Dubai-based studio Roar has forecasted various ways that Covid-19 will impact the design of schools and colleges, including a rejection of "vanity projects" and the introduction of WeWork-style classrooms.
A white paper by interior design firm Roar assesses a range of key issues that students and teachers may be presented with when returning to schools and colleges after the coronavirus pandemic.
Together, Roar and the contributors have devised seven different industry perspectives on how the coronavirus pandemic will change the way education spaces are adapted and designed in the future, both in the short and long term.
In the short-term the report states that the challenge for designers is to accelerate the capacity of schools and colleges by re-structuring existing classrooms to accommodate less children, or repurposing non-teaching spaces such as gyms and canteens.
"The sooner we can design Covid-proof schools, the sooner children will be allowed to return, and in greater numbers," said one panellist.
In extreme cases, designers could create modular, pre-fabricated classrooms that would be built in just a few months at a relatively low cost.
Age-appropriate graphics could also be added to the floors and walls to remind children to wash their hands and maintain social distancing rules.
While the majority of survey respondents anticipated that schools will return to normal spacing and density by 2021, panellists still see Covid-19 as an opportunity to overhaul the design of education spaces, and believe the pandemic will leave a "long-term legacy".
This will see an end to so-called "vanity projects", with less focus on the cosmetic appearance of the exterior and more focus on the functionality of the internal spaces.
Interiors will also be designed with more flexibility in mind, using elements like folding walls to offer multi-purpose spaces, as well as moveable furniture and portable dividers that double up as book cases, for example.
As with many other building designs, touchless bathrooms and contactless access to all rooms would also be employed on a wider scale.
"Education spaces will never be the same again," said one panellist. "The coronavirus is a loud wake-up call for education," added American school architect Prakash Nair.
"We now have an opportunity to retool and re-energize schools and schooling so that it looks very different than the place we all learned in with rows upon rows of classrooms, each with one teacher gamely struggling to impart 'knowledge' to an increasingly disinterested audience," Nair continued.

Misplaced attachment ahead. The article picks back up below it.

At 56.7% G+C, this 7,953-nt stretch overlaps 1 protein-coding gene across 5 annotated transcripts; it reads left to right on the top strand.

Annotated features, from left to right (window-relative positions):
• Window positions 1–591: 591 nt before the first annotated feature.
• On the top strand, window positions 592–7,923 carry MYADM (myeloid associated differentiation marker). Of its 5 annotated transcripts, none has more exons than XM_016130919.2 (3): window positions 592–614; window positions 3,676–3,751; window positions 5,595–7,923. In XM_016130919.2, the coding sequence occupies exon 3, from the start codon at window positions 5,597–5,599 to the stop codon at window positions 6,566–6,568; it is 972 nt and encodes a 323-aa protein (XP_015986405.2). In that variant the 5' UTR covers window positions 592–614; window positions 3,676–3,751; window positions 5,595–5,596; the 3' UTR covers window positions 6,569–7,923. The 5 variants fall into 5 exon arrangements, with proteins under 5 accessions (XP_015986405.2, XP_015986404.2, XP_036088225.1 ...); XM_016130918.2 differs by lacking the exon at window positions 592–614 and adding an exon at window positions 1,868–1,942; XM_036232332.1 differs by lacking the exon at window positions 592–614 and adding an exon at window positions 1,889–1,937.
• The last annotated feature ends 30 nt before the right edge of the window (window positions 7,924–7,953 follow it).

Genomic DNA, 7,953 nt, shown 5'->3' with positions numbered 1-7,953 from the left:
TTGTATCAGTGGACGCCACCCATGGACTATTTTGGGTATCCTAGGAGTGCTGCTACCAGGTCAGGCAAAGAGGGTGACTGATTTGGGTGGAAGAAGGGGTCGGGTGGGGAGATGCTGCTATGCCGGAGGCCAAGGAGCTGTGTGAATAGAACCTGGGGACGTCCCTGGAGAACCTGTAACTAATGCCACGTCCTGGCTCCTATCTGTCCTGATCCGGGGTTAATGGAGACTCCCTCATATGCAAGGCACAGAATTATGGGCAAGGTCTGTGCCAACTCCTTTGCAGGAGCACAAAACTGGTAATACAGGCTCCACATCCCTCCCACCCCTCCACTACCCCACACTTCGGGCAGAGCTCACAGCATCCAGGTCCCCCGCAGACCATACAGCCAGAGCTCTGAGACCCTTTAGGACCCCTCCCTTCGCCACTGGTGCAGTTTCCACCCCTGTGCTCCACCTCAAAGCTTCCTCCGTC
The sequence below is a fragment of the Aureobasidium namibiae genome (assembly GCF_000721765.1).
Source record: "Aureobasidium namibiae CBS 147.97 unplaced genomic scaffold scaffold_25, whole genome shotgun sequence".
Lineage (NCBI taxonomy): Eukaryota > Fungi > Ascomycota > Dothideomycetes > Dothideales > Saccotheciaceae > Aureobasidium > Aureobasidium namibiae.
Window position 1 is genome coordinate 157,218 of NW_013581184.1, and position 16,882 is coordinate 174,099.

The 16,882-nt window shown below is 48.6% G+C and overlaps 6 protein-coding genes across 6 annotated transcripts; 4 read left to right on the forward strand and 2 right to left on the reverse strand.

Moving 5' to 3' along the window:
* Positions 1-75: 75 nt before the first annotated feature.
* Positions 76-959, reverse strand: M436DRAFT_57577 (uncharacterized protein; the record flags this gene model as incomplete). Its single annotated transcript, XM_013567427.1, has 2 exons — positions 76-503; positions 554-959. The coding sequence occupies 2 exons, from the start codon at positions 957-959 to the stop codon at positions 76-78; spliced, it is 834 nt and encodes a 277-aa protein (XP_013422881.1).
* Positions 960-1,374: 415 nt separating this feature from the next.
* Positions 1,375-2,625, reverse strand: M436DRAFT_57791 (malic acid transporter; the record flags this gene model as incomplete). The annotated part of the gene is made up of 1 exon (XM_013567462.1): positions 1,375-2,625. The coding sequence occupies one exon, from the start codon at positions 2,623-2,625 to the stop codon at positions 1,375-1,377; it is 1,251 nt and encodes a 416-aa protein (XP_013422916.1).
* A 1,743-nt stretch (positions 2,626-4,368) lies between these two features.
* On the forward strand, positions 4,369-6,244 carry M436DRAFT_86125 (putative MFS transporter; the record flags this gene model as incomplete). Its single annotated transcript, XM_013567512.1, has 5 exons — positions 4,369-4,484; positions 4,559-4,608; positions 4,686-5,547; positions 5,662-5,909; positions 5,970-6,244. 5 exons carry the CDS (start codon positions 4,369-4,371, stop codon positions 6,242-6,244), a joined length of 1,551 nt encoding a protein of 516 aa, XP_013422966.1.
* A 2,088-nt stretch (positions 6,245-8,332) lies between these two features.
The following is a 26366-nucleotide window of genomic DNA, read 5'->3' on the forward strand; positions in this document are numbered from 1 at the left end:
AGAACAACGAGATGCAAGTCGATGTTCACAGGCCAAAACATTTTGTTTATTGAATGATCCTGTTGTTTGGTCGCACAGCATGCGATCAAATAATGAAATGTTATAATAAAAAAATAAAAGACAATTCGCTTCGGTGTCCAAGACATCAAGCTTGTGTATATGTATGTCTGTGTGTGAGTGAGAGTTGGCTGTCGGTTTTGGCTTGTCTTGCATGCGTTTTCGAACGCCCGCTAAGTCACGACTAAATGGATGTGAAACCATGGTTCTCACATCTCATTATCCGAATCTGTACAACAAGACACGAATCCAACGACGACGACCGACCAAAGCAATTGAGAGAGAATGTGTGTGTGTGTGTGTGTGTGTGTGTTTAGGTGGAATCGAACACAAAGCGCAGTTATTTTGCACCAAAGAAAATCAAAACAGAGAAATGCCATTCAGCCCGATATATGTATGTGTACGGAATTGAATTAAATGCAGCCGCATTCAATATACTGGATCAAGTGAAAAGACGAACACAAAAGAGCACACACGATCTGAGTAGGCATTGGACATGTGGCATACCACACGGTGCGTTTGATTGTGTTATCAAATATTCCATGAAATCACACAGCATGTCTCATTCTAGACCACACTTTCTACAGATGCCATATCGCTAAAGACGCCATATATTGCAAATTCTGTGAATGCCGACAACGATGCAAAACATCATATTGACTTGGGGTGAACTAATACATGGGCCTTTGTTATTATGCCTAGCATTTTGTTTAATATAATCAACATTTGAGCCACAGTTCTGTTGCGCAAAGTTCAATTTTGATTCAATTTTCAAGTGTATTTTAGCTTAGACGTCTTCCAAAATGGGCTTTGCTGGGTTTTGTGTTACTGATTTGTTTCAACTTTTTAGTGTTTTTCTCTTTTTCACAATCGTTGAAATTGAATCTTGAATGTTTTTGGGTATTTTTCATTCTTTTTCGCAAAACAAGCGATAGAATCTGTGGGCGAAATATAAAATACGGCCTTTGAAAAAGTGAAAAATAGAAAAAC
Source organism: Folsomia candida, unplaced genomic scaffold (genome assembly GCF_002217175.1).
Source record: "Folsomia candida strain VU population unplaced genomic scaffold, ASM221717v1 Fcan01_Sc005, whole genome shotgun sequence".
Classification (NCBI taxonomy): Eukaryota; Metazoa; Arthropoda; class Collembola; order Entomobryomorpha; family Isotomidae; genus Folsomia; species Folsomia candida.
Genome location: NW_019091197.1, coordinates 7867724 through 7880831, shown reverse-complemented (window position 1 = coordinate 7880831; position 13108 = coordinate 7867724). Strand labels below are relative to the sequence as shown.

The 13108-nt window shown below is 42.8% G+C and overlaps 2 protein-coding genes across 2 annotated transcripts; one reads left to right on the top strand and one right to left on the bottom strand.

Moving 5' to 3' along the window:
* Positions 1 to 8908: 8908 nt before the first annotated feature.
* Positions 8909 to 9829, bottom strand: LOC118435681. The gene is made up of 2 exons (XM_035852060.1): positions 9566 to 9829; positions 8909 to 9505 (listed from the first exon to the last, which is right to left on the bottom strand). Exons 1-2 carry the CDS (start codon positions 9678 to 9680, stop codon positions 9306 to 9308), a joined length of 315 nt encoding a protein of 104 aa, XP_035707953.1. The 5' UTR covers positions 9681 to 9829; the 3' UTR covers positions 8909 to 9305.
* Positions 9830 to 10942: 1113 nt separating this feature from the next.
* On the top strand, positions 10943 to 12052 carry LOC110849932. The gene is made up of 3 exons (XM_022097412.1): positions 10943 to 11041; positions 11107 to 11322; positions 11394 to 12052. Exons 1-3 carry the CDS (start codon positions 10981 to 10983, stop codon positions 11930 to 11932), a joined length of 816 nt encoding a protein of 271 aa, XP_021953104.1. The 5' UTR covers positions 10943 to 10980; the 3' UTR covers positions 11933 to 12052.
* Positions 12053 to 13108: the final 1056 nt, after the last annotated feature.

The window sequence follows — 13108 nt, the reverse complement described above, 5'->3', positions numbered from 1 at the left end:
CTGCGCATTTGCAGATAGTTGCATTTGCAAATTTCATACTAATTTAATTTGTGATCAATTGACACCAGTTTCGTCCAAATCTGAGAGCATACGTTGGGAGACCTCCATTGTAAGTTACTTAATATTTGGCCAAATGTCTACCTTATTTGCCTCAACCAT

Both designers and teachers believe that schools and colleges could benefit from WeWork-type co-working spaces, including quiet pods for studying, one-on-one meeting spaces and small breakout areas.
This is a response to the change in pedagogy due to the coronavirus. As many students have had to adapt to virtual styles of learning, Roar's report predicts that schools will hold onto this by incorporating part-digital-part-physical teaching methods.
"Education design is, ultimately, the slave of education outcomes," said one of the report contributors. "Set the learning outcomes that students and teachers want to achieve, then work backwards to design a space that delivers those outcomes.
This will then open up existing educational spaces to classes that cannot be replicated at home, like science labs, sports facilities or music rooms.
"We can teach history and theory over Zoom – but we can't dissect mice or build drones," explained one panellist.
However, panellists noted that the design of a physical space can only do so much in addressing issues related to mental health as a result of a pandemic, and the "heavy-lifting" will have to be done by councillors, teachers and parents.
Design can play a supporting role though, by offering spaces to allow for one-on-one counselling and small group discussions, or providing smaller, "cocoon-like" spaces for more vulnerable children.
The roar report also suggests creating "cool" social spaces for older students. "Somewhere they can make and imprint those memories with their friends – even though we have Covid, it shouldn't rob them of that," explained one panelist.
While designers such as UNIT Fabrications and Curl la Tourelle Head are envisioning how social distancing will work in the education sector, other designers have predicted what hotels, restaurants and offices will be like post-Covid.
MASS Design Group, for instance, suggests that restaurants add barriers and remove bar seating, while The Manser Practice predicts hotels will introduce more touchless access, one-way systems and larger rooms with inbuilt gyms.